ON MONDAY AFTERNOON, Mariel Padilla, a master’s student at Columbia Journalism School, sat around a table with classmates, listening to Professor Giannina Segnini lead a discussion about email encryption for reporting across borders. A couple floors below, journalism bigwigs and other members of the press crowded into the World Room, an ornate, high-ceilinged chamber reserved for the event, eager to watch Pulitzer Prize Administrator Dana Canedy announce this year’s winners. For Padilla, who moved to New York last year from the small town of Oxford, Ohio, just being in geographic proximity to the announcement was a thrill.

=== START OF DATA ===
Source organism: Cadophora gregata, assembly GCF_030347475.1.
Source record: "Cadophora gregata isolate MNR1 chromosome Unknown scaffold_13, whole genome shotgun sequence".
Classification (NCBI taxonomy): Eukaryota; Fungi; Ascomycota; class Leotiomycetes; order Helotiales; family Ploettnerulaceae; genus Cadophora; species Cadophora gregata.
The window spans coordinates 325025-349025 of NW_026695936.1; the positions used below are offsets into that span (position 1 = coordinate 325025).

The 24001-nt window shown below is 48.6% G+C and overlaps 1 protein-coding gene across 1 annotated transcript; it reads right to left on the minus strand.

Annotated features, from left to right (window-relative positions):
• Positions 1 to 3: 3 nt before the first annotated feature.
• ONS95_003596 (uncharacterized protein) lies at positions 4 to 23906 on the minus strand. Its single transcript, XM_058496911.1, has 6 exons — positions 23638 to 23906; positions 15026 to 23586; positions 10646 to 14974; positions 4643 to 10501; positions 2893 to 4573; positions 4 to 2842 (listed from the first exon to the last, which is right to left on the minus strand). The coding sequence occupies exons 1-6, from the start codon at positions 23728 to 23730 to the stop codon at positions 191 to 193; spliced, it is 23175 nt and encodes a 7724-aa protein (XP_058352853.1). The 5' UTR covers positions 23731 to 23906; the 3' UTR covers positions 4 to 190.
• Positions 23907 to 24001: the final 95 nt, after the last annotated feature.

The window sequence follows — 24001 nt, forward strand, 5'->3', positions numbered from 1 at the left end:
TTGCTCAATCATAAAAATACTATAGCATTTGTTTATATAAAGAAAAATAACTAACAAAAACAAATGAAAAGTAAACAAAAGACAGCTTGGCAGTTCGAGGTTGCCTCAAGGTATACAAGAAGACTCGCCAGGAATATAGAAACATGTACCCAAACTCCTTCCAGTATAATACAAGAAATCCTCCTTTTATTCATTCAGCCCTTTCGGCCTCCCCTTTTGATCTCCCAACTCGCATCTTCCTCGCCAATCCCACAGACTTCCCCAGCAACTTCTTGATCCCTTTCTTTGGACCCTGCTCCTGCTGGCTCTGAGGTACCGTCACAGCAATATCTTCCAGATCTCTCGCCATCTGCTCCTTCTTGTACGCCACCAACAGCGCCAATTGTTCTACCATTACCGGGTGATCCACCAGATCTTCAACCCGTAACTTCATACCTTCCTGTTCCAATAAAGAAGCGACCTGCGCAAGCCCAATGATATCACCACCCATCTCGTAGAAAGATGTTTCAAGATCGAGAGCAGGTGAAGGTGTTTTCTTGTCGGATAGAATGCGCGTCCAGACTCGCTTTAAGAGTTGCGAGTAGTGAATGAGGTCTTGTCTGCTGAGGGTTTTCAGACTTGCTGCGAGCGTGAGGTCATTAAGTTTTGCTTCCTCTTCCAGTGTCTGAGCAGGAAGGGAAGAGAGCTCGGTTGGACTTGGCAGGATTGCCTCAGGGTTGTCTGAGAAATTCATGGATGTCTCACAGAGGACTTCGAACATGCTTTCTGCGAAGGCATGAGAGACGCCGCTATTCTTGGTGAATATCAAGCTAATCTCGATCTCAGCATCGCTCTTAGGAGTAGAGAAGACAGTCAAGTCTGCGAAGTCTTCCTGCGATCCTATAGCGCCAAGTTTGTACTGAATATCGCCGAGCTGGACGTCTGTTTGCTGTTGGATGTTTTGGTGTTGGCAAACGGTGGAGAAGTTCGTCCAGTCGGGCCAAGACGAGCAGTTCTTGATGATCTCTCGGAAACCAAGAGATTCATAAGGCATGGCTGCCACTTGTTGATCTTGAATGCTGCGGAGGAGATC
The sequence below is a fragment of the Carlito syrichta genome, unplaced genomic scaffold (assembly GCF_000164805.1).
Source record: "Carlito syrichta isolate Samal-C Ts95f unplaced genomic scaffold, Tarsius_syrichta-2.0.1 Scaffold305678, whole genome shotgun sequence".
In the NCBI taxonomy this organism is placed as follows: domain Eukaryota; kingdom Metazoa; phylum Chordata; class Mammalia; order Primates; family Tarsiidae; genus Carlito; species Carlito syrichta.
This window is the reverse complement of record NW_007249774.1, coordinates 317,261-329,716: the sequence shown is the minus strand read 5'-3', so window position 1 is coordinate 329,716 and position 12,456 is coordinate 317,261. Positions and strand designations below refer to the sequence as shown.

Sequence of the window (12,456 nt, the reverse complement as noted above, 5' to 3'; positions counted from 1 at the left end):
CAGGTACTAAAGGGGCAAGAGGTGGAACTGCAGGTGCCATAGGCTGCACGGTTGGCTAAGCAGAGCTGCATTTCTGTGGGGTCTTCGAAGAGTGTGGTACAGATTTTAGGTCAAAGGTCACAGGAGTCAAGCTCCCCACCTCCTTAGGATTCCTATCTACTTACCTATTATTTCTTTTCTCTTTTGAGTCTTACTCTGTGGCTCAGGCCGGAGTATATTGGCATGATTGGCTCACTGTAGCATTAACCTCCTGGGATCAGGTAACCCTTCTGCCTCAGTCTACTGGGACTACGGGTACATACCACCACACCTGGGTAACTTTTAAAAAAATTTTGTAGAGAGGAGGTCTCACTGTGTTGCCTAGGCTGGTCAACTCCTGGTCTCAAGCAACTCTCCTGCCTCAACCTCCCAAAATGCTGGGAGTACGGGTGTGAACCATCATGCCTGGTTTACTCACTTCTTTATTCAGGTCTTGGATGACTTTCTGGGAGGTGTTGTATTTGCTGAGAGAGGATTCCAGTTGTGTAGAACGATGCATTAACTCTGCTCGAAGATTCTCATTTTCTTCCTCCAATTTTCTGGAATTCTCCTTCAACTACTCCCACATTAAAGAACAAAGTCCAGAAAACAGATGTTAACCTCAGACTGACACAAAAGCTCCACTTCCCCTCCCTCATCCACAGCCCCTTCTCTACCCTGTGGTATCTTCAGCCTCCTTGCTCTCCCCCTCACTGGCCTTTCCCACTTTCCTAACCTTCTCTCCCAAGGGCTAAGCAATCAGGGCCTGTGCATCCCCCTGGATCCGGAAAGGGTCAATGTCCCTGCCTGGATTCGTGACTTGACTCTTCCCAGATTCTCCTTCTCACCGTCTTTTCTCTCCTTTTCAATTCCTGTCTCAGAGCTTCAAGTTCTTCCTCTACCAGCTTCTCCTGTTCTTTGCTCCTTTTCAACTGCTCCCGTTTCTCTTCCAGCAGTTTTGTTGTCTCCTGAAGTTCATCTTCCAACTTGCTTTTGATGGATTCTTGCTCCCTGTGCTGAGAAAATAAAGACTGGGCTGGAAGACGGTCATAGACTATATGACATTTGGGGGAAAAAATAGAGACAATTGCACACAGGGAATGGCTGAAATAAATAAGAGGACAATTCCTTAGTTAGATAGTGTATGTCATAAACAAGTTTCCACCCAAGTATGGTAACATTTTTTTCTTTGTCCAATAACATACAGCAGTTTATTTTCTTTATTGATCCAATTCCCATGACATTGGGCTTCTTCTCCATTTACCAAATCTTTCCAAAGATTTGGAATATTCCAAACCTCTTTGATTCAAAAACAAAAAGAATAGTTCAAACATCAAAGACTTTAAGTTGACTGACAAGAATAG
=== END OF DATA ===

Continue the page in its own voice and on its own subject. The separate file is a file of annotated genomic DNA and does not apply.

“I knew I was going to be two floors above where it was happening,” she says, reflecting on the moment, “and I remember thinking, Oh, that’s cool, I can tell people that I was in the same building [where] the Pulitzers are being announced!”
Little did she know she was about to become a Pulitzer winner herself.
If it was me, I think I’d have interrupted class to break the news that a fellow student had won.Syndicated copies to: